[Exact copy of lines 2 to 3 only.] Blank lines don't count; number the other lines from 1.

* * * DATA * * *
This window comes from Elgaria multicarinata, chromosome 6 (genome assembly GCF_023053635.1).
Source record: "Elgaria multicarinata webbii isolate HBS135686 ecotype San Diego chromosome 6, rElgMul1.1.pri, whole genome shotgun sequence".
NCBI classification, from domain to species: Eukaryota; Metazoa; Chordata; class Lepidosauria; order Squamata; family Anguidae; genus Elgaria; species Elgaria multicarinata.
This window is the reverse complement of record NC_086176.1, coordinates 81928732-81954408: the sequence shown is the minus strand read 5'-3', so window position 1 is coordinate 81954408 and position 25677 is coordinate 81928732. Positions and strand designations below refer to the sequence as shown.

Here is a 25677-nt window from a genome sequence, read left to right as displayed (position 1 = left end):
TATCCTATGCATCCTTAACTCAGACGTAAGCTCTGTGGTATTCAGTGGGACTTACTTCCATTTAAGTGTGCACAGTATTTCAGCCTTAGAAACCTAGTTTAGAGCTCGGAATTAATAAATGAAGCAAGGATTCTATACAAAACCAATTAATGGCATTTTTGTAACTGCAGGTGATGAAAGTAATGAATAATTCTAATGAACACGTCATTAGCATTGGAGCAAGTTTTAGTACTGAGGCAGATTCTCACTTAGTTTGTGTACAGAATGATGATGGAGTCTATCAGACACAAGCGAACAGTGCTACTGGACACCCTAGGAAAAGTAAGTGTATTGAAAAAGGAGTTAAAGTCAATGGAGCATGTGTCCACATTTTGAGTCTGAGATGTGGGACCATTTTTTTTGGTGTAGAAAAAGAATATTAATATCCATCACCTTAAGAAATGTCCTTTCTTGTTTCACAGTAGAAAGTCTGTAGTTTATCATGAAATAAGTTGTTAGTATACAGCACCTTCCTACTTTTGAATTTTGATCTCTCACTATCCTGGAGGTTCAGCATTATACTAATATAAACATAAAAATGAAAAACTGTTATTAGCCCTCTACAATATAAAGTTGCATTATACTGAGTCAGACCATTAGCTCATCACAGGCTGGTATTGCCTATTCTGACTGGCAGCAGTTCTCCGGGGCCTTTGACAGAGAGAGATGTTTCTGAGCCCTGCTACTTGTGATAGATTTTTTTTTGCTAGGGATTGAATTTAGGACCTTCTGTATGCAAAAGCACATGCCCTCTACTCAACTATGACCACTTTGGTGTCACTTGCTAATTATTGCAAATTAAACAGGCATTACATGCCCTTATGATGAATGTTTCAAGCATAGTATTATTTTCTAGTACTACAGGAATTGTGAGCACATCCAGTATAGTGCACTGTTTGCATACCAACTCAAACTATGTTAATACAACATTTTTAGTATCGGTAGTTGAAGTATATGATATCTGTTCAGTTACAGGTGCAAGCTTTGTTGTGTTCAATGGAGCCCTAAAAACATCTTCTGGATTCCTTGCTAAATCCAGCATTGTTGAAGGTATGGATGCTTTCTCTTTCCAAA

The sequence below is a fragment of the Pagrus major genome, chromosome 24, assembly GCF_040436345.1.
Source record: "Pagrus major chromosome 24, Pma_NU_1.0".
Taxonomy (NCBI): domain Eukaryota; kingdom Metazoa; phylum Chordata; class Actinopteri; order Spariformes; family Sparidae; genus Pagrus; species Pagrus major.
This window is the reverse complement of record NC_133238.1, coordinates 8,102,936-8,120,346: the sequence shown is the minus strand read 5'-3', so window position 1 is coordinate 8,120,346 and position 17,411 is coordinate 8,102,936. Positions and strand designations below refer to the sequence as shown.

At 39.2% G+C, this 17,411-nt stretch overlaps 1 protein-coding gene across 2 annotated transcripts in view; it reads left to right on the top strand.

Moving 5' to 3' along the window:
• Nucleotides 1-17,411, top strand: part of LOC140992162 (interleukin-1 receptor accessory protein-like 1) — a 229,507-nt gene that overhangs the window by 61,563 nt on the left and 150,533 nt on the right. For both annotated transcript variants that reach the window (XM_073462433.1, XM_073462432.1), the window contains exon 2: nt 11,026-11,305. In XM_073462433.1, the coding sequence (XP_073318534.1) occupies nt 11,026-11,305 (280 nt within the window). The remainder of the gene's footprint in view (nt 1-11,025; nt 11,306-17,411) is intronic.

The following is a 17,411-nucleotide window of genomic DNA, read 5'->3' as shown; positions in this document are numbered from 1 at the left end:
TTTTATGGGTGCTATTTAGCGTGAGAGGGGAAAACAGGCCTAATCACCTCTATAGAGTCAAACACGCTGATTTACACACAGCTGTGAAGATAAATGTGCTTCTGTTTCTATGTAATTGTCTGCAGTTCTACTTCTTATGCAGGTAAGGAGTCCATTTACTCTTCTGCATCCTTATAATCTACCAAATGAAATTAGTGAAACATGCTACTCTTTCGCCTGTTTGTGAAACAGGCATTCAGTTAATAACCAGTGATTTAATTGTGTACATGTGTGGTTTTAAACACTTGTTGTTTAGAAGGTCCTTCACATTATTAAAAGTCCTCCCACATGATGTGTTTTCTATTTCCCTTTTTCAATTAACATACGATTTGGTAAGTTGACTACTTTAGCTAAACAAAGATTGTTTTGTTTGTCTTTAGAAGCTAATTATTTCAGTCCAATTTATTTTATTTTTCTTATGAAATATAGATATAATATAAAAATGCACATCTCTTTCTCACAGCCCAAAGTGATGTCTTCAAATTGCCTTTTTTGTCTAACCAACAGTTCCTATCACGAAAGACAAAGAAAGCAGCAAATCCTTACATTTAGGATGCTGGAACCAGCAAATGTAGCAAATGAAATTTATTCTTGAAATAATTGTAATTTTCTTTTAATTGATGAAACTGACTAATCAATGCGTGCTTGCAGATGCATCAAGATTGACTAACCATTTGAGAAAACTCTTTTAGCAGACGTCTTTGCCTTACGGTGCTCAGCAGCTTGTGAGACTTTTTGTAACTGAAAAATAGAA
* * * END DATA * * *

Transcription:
Source record: "Elgaria multicarinata webbii isolate HBS135686 ecotype San Diego chromosome 6, rElgMul1.1.pri, whole genome shotgun sequence".
NCBI classification, from domain to species: Eukaryota; Metazoa; Chordata; class Lepidosauria; order Squamata; family Anguidae; genus Elgaria; species Elgaria multicarinata.